Executive pay is falling in real terms with just under half of chief executives receiving no rise in their salaries this year, according to research by PricewaterhouseCoopers.
The report says bonus payments to CEOs of the FTSE 100 have increased by 3% after three years of decline. But total pay for CEOs – including salary, benefits and payouts from long-term incentive plan (LTIPs) – rose by an average of 0.7%, to £3.5m. This is because performance conditions on long-term incentive plans were harder to achieve with payouts falling to less than half (47%) of the maximum award available, PricewaterhouseCoopers said.
According to the report, this means executive pay is falling once inflation (which is now at zero but was 1.5% in 2014) is taken into account.
The report reveals 45% of FTSE 100 companies have frozen CEO salaries this year, up from 25% last year. One in five of those chief executives have chosen to waive their salary increase. Overall, salaries have gone up by 2% on average.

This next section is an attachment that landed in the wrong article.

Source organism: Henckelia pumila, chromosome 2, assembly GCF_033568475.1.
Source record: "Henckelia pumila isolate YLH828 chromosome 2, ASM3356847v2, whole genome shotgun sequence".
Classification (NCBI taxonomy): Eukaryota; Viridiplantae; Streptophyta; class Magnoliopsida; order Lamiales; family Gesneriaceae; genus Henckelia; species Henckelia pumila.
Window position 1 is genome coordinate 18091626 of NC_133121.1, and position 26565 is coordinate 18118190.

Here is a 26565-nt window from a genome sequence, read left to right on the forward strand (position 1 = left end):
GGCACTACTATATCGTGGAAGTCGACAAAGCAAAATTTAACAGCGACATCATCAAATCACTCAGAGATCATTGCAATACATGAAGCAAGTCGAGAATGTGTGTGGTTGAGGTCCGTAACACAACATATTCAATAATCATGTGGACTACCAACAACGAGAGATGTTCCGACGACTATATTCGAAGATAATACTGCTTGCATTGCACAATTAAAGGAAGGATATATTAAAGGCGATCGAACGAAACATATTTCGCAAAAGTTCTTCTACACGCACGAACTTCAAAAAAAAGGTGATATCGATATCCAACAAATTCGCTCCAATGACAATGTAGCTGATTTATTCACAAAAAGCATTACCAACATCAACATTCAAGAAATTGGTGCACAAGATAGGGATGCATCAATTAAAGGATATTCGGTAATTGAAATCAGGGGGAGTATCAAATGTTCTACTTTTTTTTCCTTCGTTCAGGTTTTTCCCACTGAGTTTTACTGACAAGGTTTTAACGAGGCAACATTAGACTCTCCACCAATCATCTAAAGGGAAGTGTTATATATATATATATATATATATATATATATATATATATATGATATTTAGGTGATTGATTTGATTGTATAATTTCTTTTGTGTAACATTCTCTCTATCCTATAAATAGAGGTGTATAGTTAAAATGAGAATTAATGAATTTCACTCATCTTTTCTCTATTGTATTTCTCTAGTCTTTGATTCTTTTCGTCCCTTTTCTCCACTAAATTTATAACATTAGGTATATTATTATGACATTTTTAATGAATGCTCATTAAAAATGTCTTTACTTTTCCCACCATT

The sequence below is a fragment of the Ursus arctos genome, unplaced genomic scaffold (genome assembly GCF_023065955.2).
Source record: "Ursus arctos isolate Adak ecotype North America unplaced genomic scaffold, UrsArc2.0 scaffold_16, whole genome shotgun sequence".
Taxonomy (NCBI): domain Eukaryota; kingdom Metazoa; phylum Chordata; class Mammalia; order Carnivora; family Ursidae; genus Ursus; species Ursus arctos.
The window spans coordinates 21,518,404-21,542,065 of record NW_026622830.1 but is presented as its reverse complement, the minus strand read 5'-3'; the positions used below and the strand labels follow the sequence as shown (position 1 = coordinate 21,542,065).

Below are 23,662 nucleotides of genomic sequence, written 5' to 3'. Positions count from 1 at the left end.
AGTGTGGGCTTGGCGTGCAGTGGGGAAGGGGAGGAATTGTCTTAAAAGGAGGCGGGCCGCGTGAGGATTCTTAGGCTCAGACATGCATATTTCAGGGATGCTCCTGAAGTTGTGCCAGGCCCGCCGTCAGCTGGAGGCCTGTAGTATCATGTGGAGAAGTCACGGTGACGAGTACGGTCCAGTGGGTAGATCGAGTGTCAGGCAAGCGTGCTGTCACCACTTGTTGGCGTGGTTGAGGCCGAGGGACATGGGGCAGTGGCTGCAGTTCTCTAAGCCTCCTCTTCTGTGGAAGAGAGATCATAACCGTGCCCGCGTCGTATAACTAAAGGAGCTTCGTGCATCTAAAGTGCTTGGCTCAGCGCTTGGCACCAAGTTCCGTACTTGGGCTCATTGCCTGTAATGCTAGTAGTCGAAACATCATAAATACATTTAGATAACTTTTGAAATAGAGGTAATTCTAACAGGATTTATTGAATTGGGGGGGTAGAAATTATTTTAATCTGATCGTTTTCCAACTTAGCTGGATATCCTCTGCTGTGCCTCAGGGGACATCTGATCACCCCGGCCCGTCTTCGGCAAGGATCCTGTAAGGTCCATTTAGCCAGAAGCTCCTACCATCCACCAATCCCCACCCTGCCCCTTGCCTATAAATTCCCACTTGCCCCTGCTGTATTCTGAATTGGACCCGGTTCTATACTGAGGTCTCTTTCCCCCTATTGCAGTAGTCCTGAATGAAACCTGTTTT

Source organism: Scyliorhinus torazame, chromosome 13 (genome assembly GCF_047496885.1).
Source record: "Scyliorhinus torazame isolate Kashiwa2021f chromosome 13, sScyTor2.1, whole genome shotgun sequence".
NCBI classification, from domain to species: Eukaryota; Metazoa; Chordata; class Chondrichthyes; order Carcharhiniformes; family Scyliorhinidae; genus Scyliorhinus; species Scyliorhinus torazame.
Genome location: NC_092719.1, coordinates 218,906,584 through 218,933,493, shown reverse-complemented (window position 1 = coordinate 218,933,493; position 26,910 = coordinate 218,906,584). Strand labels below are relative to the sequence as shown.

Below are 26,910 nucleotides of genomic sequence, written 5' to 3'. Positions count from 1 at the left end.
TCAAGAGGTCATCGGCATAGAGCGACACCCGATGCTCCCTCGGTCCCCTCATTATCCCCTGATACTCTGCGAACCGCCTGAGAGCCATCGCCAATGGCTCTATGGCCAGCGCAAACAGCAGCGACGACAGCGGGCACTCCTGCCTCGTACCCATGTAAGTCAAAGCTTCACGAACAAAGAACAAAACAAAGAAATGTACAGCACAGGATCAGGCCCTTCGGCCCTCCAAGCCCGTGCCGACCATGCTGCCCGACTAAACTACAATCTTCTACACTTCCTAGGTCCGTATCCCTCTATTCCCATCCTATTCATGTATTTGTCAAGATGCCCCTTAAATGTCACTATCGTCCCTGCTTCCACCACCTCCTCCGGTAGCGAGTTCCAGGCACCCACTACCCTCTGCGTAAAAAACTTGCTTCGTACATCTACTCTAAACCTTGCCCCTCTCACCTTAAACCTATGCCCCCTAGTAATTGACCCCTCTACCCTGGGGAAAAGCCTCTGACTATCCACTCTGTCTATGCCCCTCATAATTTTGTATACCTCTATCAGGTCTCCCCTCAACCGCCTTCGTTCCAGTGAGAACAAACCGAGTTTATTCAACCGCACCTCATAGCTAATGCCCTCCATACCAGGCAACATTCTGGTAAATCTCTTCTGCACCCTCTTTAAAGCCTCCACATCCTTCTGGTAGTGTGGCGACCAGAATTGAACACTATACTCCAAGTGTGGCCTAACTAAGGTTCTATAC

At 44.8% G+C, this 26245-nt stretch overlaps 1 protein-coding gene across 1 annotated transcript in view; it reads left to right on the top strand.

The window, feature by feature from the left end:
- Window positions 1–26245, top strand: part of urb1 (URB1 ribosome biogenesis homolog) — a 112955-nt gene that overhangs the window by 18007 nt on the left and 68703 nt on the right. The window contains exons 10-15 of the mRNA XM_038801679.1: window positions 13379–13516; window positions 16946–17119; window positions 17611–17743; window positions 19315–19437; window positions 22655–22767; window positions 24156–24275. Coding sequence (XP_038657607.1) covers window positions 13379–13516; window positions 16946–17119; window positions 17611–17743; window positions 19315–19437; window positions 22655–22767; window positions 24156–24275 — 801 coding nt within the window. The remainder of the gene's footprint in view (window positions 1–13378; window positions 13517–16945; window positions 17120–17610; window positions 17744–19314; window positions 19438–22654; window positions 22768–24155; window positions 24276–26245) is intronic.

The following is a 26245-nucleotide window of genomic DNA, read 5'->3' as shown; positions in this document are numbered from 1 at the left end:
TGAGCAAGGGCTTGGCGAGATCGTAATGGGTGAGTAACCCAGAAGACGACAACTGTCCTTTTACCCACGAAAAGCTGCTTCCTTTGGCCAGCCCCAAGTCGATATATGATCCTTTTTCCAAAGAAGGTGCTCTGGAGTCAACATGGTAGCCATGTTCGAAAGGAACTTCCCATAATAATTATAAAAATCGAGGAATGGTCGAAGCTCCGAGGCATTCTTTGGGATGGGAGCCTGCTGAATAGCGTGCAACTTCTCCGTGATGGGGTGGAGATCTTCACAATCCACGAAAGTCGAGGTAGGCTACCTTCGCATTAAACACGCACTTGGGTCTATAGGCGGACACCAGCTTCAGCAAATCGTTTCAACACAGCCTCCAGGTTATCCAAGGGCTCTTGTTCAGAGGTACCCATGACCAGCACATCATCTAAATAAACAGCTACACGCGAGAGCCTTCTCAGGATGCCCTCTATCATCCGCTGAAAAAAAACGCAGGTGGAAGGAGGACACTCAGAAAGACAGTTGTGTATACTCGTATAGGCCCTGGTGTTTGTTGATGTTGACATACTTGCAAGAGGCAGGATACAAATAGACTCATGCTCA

The findings are based on the first 39 remuneration reports of FTSE 100 companies that reported up to 25 March.
Most companies have introduced best practice remuneration structures in response to shareholder demands, PricewaterhouseCoopers said 98% of companies have introduced measures to reduce or recover bonuses and long-term incentive plans in certain circumstances, known as malus and clawback. And 60% of companies now operate a holding period on their long-term incentive plan, requiring executives to hold shares after they have vested.
Tom Gosling, head of PricewaterhouseCoopers’s UK reward practice, said: “Early 2015 data shows that the pattern of recent years has become a trend. Executive pay is no longer increasing and indeed is falling slightly in real terms.
“At the same time, pay is getting harder to earn, with almost all companies introducing the ability to claw back bonuses and many lengthening the time executives have to hold onto the shares they get from long-term incentives. Remuneration committees are really raising the bar for executive pay.”
However, only 20% of companies are bringing back the remuneration policy for a new binding vote.
Two-thirds of the companies surveyed now disclose financial bonus targets used for the year just ended, and nearly half give full details of threshold, target and maximum performance levels required to earn bonuses.
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